At Scarbrough Family Eyecare, we work closely with primary care physicians to help monitor and manage both Type 1 and Type 2 diabetes. A thorough eye exam allows our doctors to see the health of sensitive blood vessels inside the eye that can become damaged by diabetes. We also use state-of-the-art wide field retinal imaging to detect, document and monitor diabetic eye disease. We communicate regularly with our patient’s physician to assure continuity of care and treatment.
You may not think of eye care as a necessary part of your health routine if you can see clearly without glasses and you don’t have any bothersome eye symptoms. However, eye care is especially important if you have diabetes. The disease increases your risk of developing serious eye conditions that can result in partial or complete vision loss.
The primary eye health risk for people with diabetes is diabetic retinopathy. This condition results from damaged blood vessels in your retina, the light-sensing innermost layer in your eye. You’re more likely to develop diabetic retinopathy if your blood sugar isn’t stabilized, and your risk increases the longer you have diabetes.
The best way to prevent diabetic eye complications is to get an annual eye exam, so your Scarbrough Family Eyecare doctor can detect any conditions before they become serious. Many eye conditions, including diabetic retinopathy, cause mild or no symptoms in their early stages. Often, more serious symptoms are a sign of irreversible damage to your vision.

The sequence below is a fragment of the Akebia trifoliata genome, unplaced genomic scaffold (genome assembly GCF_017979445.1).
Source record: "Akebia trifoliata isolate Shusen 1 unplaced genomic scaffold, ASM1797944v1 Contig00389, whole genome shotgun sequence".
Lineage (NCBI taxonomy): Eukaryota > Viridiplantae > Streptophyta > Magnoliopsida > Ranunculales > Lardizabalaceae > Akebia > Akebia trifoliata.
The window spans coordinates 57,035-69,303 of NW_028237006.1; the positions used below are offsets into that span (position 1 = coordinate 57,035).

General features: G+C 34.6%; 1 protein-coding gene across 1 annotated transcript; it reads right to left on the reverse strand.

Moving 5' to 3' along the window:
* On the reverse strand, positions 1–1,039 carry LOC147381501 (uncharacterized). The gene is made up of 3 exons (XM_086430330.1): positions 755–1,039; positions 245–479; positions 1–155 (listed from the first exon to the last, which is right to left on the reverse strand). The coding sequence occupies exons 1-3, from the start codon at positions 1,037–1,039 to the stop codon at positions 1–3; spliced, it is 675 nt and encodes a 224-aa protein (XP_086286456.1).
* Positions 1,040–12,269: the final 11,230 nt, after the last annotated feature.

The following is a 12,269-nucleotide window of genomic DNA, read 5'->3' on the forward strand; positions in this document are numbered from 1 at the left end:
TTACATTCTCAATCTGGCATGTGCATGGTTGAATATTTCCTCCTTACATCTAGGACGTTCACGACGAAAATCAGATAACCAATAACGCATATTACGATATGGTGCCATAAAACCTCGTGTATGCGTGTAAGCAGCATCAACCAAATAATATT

Your diabetic health management should always include a comprehensive eye exam. Our doctors will ask about your diabetes history, including when you were diagnosed, what medications you take, the results of recent blood sugar and A1C tests, and any related symptoms you experience.
To look for diabetic retinopathy, our doctors may dilate your pupils using eye drops. This allows them to look at your retinas for changes or abnormalities.
If you show signs of diabetic retinopathy, you’re referred to a retinal specialist. Your treatment for diabetic retinopathy depends on whether you have the nonproliferative (early) or proliferative (advanced) form of the disease. Treatments may include laser photocoagulation or intraocular injections of medication.